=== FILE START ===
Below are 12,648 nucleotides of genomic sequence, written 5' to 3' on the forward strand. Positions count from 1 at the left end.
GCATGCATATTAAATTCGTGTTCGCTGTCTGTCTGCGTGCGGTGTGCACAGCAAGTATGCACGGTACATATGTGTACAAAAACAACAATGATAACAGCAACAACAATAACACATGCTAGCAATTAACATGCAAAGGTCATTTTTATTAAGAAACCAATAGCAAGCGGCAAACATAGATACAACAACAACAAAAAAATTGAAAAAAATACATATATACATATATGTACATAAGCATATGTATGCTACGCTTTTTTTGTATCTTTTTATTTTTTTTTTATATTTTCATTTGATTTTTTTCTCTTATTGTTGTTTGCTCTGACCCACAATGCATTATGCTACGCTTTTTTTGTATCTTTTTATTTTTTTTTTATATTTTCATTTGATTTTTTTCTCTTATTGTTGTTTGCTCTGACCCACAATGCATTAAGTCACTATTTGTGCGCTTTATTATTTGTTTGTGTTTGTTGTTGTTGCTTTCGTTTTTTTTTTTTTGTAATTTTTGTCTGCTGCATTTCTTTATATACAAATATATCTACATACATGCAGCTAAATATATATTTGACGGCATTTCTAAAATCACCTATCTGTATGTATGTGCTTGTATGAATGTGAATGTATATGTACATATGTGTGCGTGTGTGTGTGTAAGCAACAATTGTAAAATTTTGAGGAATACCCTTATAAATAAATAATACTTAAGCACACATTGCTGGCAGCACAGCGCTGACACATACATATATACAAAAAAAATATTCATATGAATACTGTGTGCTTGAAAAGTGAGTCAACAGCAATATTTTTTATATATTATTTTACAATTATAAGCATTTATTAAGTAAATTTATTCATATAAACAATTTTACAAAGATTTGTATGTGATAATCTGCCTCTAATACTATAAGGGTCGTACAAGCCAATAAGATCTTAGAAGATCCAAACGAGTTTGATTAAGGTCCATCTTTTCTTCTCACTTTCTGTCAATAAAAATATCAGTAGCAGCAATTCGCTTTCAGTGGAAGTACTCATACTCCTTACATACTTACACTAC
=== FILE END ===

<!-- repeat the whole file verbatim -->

Below are 12,648 nucleotides of genomic sequence, written 5' to 3' on the forward strand. Positions count from 1 at the left end.
GCATGCATATTAAATTCGTGTTCGCTGTCTGTCTGCGTGCGGTGTGCACAGCAAGTATGCACGGTACATATGTGTACAAAAACAACAATGATAACAGCAACAACAATAACACATGCTAGCAATTAACATGCAAAGGTCATTTTTATTAAGAAACCAATAGCAAGCGGCAAACATAGATACAACAACAACAAAAAAATTGAAAAAAATACATATATACATATATGTACATAAGCATATGTATGCTACGCTTTTTTTGTATCTTTTTATTTTTTTTTTATATTTTCATTTGATTTTTTTCTCTTATTGTTGTTTGCTCTGACCCACAATGCATTATGCTACGCTTTTTTTGTATCTTTTTATTTTTTTTTTATATTTTCATTTGATTTTTTTCTCTTATTGTTGTTTGCTCTGACCCACAATGCATTAAGTCACTATTTGTGCGCTTTATTATTTGTTTGTGTTTGTTGTTGTTGCTTTCGTTTTTTTTTTTTTGTAATTTTTGTCTGCTGCATTTCTTTATATACAAATATATCTACATACATGCAGCTAAATATATATTTGACGGCATTTCTAAAATCACCTATCTGTATGTATGTGCTTGTATGAATGTGAATGTATATGTACATATGTGTGCGTGTGTGTGTGTAAGCAACAATTGTAAAATTTTGAGGAATACCCTTATAAATAAATAATACTTAAGCACACATTGCTGGCAGCACAGCGCTGACACATACATATATACAAAAAAAATATTCATATGAATACTGTGTGCTTGAAAAGTGAGTCAACAGCAATATTTTTTATATATTATTTTACAATTATAAGCATTTATTAAGTAAATTTATTCATATAAACAATTTTACAAAGATTTGTATGTGATAATCTGCCTCTAATACTATAAGGGTCGTACAAGCCAATAAGATCTTAGAAGATCCAAACGAGTTTGATTAAGGTCCATCTTTTCTTCTCACTTTCTGTCAATAAAAATATCAGTAGCAGCAATTCGCTTTCAGTGGAAGTACTCATACTCCTTACATACTTACACTAC